Patients in hospital isolation rooms constantly produce transmissible airborne organisms by coughing, sneezing, speaking or even just breathing. These actions, if not under control, commonly result in spreading airborne infection. In severe cases, such as the transmission of mycobacterium tuberculosis (TB), the consequences of exposure for the caregivers and visitors in particular can be extremely serious.
Figure 1: Contrasting two ventilation schemes in a conventional patient room. The displacement system delivers effectiveness similar to that of the overhead system, but with a lower ACH value.
The designer of ventilation systems for patient rooms needs to be conscious of these contaminant threats, and should account for them appropriately. It is impractical to completely isolate the patient using solid barriers, particularly for less severe cases. The ventilation system itself, therefore, has to act as one of the primary control mechanisms in the room. This can be done in two ways: precise targeting and control of the contaminant source; or creating high levels of mixing, which leads to increased removal effectiveness and can be potentially supplemented by other mechanisms such as ultraviolet germicidal irradiation (UVGI).
The design approach must take into account the primary function of the room. Standards such as American Society of Heating, Refrigerating and Air-Conditioning Engineers (ASHRAE) Standard 170-2008 outline the minimum air changes per hour (ACH), pressurization relationship to adjacent areas, relative humidity (RH), etc., for a range of health care facilities. However, it’s imperative for the designer to use supplemental analysis techniques to ensure that the ventilation system outlined by these guidelines is able to adequately provide control. Put simply, it is not enough to just apply a given ACH to a patient room and expect that it will perform correctly—regardless of the ventilation system design.
Software-based computational fluid dynamics (CFD) tools, such as Mentor Graphics’ FloVENT, allow designers to consider a range of different ventilation system layouts before installation in the physical room, and allow determination of the impact of parametric changes quickly, efficiently and cost-effectively. Several CFD studies (cited in the references section of this article) have addressed patient rooms. The balance of this article discusses the results of several CFD analyses, and explains the kind of design recommendations that can be derived from them.
A View into a Room
CFD analysis has become the tool of choice for evaluating air handling in all kinds of structures and rooms. “Virtual” rooms and airflows have been validated, with good correlation against experimental (physically measured) data. Today it is common for designers to model the flow behaviors of several ventilation approaches to determine that which provides the best performance—from the standpoint of not only patients, but also others who enter the room, however briefly. Two fundamental ventilation system approaches—namely, overhead and displacement diffuser systems—are common in most hospitals.
Figure 2: The overall ventilation effectiveness increases when the return grille is located on the side wall, closer to the patient.
Figure 1 depicts two views of a typical patient room. The annotations point out the room’s standard features such as a patient bed, windows, exhausts, lighting, etc. The overhead ventilation system in Figure 1a meets ASHRAE Standard 170-2008. The room has an overhead ceiling supply diffuser, and high- and low-exhaust locations. The ACH in this case is 6 ACH, and the exhaust flow rate is relatively evenly split between the ceiling and washroom returns. The ceiling return is situated next to the window in this instance. The contaminant source in this case is assumed to be the patient’s regular respiratory function.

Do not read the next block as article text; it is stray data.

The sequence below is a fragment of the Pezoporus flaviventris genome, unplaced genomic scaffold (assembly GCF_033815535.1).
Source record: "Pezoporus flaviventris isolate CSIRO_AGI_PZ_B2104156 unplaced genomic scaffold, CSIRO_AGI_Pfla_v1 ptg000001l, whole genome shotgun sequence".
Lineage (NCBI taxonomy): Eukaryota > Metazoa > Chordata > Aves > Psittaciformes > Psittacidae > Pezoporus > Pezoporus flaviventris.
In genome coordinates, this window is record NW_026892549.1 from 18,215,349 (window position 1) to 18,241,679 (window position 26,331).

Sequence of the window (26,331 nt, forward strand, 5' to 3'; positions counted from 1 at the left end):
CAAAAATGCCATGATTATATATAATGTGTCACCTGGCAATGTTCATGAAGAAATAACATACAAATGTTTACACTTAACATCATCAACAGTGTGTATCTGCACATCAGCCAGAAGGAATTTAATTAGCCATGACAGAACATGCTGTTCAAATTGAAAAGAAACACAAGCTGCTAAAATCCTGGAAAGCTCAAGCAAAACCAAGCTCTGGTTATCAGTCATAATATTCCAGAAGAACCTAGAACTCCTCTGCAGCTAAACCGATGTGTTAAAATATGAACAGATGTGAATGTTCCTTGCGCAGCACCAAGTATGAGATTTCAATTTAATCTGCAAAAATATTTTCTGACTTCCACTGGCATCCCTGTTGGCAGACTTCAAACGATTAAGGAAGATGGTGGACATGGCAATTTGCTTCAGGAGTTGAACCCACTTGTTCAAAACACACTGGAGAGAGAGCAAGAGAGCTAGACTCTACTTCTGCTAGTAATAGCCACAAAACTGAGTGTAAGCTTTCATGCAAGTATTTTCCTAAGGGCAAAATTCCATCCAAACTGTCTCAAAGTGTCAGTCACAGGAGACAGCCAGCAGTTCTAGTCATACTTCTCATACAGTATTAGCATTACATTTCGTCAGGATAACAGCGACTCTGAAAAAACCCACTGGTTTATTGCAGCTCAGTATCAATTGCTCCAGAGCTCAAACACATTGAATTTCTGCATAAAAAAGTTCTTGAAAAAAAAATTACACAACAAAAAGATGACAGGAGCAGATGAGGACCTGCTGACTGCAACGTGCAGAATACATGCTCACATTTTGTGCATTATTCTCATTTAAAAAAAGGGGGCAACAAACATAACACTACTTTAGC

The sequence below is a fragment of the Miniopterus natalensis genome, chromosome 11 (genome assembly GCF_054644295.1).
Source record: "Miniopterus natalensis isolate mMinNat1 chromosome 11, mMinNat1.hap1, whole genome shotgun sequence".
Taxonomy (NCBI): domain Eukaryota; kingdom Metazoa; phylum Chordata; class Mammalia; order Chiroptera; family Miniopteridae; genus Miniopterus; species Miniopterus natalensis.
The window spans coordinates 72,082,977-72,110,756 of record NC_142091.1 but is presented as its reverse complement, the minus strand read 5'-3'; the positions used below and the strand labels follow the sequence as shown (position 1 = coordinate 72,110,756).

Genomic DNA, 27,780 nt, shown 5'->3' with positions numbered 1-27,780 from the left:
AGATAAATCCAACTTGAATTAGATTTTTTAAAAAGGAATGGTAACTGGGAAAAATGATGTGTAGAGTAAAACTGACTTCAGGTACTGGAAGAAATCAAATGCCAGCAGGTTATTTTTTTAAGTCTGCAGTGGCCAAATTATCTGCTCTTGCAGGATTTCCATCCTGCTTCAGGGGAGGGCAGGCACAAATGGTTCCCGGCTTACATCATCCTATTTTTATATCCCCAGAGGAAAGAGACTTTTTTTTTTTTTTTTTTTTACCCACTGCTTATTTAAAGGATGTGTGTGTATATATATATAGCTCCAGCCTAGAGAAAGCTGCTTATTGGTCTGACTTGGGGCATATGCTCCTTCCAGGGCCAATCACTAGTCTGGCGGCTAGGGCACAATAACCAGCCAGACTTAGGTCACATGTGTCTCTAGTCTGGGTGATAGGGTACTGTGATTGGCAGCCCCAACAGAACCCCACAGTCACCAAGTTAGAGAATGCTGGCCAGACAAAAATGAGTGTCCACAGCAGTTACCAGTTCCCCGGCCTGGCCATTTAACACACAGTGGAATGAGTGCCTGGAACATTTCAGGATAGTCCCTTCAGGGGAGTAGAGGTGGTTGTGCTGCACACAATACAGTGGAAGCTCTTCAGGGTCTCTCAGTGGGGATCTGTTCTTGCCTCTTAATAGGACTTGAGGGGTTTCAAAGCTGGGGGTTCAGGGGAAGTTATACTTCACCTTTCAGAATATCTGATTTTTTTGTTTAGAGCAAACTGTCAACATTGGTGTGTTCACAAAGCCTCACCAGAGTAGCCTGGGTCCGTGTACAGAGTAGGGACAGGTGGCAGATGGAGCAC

In a model-based design environment, changes to the ventilation system and room environment can be applied and analyzed. Parametric changes might include diffuser type and location; outside weather conditions; air change rate; supply temperature; auxiliary heating and cooling systems such as radiant cooling or heating panels, baseboard heaters; solar loading; ceiling height and more.
Models can also assess standard measures of the ventilation system’s performance with respect to contaminant removal and control. Appropriate indices include:
- VE: Ventilation Effectiveness (ASHRAE 62.1 - 2007)
- PEI: Personal Exposure Index, a measure of the contaminant concentration in the breathing zone of a particular individual
- ACE: Air Change Effectiveness (ASHRAE 129-1997)
- ADE: Air Distribution Effectiveness1, applicable specifically to displacement ventilation systems.
Figure 1a shows the flow pattern in a room with an overhead system and how it compares with a displacement ventilation system (Figure 1b) providing 4 ACH. While the flow patterns produced are obviously different, the actual performance of the ventilation system, as measured using the indices above, is very similar. The use of the displacement system, therefore, can be considered as a viable alternative to the overhead system, and can operate at a lower ACH value. The impact of this is the possibility of reducing energy costs through reduced supply capacity.
Figure 3: This analysis explores the effect of UV light working in conjunction with ventilation to reduce viable TB particles in an isolation suite.
Again using the modeling environment, some new constraints can be applied to the first-round recommendations. For example, a follow-up analysis tests the notion of using baseboard heaters in the room. The CFD tool confirms that baseboard heaters are acceptable, because the interaction between the heater plume and general airflow (tracked by vectors similar to those in Figure 1) is well away from the patient. At the same time, the analysis reveals that the impact of solar loading is more damaging, and should be avoided.